Some of these had only a single season yet live on in the memories of those of us who watched them.
Well, of course Firefly. You had to suspect that this Joss Whedon television series would be on the list. I’ve written about the series before. Since the past is the only predictor of the future, I will write about it again. Sure, this show did get its own movie, a kind of coda to the truncated television series, but I prefer to pretend that Serenity doesn’t exist. It’s not that it was a bad movie, only that certain things happened that I didn’t want to happen. In my head canon, Shepherd Book and Hoban Washburn are still alive. The world of the television series is being kept alive in comics, media tie-in novels and in games, but the original episodes have to be watched to fully appreciate a beautifully created science fiction milieu that’s not Star Trek or Star Wars.
Agent Carter (2015)
I recently completed a rewatch of Agent Carter, and the series was just as good as I remembered. Perhaps even better. We did get two seasons of Hayley Atwell in the role that has come to define her career and her place in the Marvel Cinematic Universe. Even if we had gotten five seasons, it may not have been enough.
Marvel’s The Punisher (2017)
I could make a case that all of the Marvel series on Netflix ended too soon (even Iron Fist). But, if I had to pick just one of them, it would have been this one. Frank Castle has come a long way since his disco boots and rubber bullets days. Two seasons of Jon Bernthal in the role was just not enough.
Freaks and Geeks (1999)
We were gifted only a single season of the Paul Feig/Judd Apatow high school comedy-drama set in the very early 1980s. It was the series that launched many careers, including those of Seth Rogen, Jason Segel, Busy Phillips, Martin Starr, James Franco and Linda Cardellini. Feig and Apatow have done okay as well. This one definitely tickled my nostalgia bone, and I could identify with several of the characters, both the freaks and the geeks.
This post-apocalyptic series was created by Eric Kripke, who had created the long-running Supernatural. It was produced by J.J. Abrams’ Bad Robot production company, and Abrams even composed the theme music. The ubiquitous super-nerd Jon Favreau directed the pilot episode and set up the series visual design. This is a show that seemed to have everything going for it, but lasted only two seasons. There is a four-part comic book series that supposedly wraps up all of the dangling story threads and gives it an ending. I haven’t read it yet, but plan to one day. Maybe before another decade passes.
Santa Clarita Diet (2017)
This was the Timothy Olyphant/Drew Barrymore zombie horror-comedy that Netflix somehow knew I wanted. The series lasted three seasons and thirty episodes, but should have lasted a little while longer. The story doesn’t feel complete at the end of Season 3.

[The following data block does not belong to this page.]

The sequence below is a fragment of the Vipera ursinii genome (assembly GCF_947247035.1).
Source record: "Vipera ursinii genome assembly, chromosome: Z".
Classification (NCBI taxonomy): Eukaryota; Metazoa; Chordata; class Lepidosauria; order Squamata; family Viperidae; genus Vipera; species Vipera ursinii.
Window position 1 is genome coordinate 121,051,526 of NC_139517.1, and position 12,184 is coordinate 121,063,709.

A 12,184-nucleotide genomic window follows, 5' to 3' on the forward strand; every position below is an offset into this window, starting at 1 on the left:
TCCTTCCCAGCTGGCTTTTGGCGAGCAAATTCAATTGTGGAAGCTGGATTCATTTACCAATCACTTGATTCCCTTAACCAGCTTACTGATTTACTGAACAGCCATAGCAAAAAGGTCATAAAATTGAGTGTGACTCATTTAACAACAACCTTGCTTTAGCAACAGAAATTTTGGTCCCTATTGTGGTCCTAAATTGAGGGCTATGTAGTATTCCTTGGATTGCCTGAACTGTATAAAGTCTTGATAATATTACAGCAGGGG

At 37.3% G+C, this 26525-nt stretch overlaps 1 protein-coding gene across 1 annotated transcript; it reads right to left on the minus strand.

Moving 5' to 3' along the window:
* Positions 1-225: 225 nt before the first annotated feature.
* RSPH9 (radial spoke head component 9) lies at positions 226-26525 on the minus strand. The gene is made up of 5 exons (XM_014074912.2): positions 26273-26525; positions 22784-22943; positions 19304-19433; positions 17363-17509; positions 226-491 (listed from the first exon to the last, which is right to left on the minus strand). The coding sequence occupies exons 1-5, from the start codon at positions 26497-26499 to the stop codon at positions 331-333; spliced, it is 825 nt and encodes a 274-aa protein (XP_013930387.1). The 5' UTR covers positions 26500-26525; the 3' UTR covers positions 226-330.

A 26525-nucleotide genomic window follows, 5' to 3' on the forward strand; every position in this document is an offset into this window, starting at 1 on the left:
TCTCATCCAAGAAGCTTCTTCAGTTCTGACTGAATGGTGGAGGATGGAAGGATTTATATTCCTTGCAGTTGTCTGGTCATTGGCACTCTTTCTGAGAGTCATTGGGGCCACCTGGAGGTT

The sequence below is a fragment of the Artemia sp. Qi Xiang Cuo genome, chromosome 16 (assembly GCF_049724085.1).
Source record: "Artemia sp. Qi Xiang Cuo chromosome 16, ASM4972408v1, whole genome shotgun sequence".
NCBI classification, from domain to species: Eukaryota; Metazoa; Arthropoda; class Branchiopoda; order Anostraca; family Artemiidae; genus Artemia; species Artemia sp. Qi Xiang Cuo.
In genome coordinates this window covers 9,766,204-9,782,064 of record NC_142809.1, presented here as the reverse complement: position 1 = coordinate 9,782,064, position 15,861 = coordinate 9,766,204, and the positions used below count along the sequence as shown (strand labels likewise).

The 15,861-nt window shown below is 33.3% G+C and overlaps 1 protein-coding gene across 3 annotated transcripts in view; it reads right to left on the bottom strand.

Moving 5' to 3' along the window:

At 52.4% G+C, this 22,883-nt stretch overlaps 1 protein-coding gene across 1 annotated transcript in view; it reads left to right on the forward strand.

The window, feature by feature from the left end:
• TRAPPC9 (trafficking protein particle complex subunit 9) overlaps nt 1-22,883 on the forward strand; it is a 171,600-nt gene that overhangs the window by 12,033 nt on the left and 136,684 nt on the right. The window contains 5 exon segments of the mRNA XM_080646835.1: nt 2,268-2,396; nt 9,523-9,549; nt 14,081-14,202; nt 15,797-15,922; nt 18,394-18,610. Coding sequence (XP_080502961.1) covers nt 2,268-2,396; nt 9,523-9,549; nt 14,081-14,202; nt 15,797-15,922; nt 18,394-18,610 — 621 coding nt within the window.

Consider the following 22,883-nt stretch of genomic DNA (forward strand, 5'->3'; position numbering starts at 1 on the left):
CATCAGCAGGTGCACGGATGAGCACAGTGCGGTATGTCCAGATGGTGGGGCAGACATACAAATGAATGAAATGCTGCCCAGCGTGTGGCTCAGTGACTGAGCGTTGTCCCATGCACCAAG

Another Netflix series that ended too soon, this one centered around the milieu of professional women’s wrestling and executive-produced by—among others—Jenji Kohan, the creator of Weeds and Orange is the New Black. Alison Brie, Betty Gilpin and Marc Maron head up a wonderful ensemble cast. The show had been renewed for a fourth and final season to wrap up the story, but soon became a victim of the COVID pandemic, when Netflix reversed its decision and cancelled the series.
The last three series on this list are a bit older. But so am I.
Alien Nation (1989)
This was a science fiction police procedural adapted from the 1988 movie of the same name. Starring Gary Graham and Eric Pierpoint as a human-alien buddy cop team, this series lasted only one season and twenty-two episodes. I honestly thought it was on longer. This may have been because the original movie and the five television-movies that followed the series cancellation made it seem that way. True confession time: I’ve never watched the TV movies (or I don’t recall doing so, which amounts to the same thing). Perhaps I’d feel more closure if I had. This was pretty good science-fiction television that I whole-heartedly recommend.
Crime Story (1986)
This one was a slick period crime drama produced by Michael Mann, who had brought us the pop culture touchstone Miami Vice. I think I liked practically everything about this show, which ran for two seasons and starred Dennis Farina as Lt. Mike Torello. Even its theme song, a rerecording of Del Shannon’s hit “Runaway.” The series featured such notable guest stars as Julia Roberts, Kevin Spacey, Gary Sinise, Ving Rhames and Christian Slater, not to mention jazz greats Miles Davis and Dexter Gordon. The series also influenced future arc-driven series such as Wiseguy, 24 and The Sopranos, among many others.
Beauty and the Beast (1987)
George R.R. Martin was a writer and producer on this late-’80s version of the classic fairy tale. Linda Hamilton is the beauty. Ron Perlman is the beast. There is an underground civilization straight out of a fantasy novel, and Armin Shimerman is one of its citizens. Nothing I can write about this series will really make you want to watch it. Watching it will make you want to watch more of it. The first two seasons are great, and then Linda Hamilton left the show. While it limped on for a third season, nothing was ever the same. Still, I believe it ended too soon.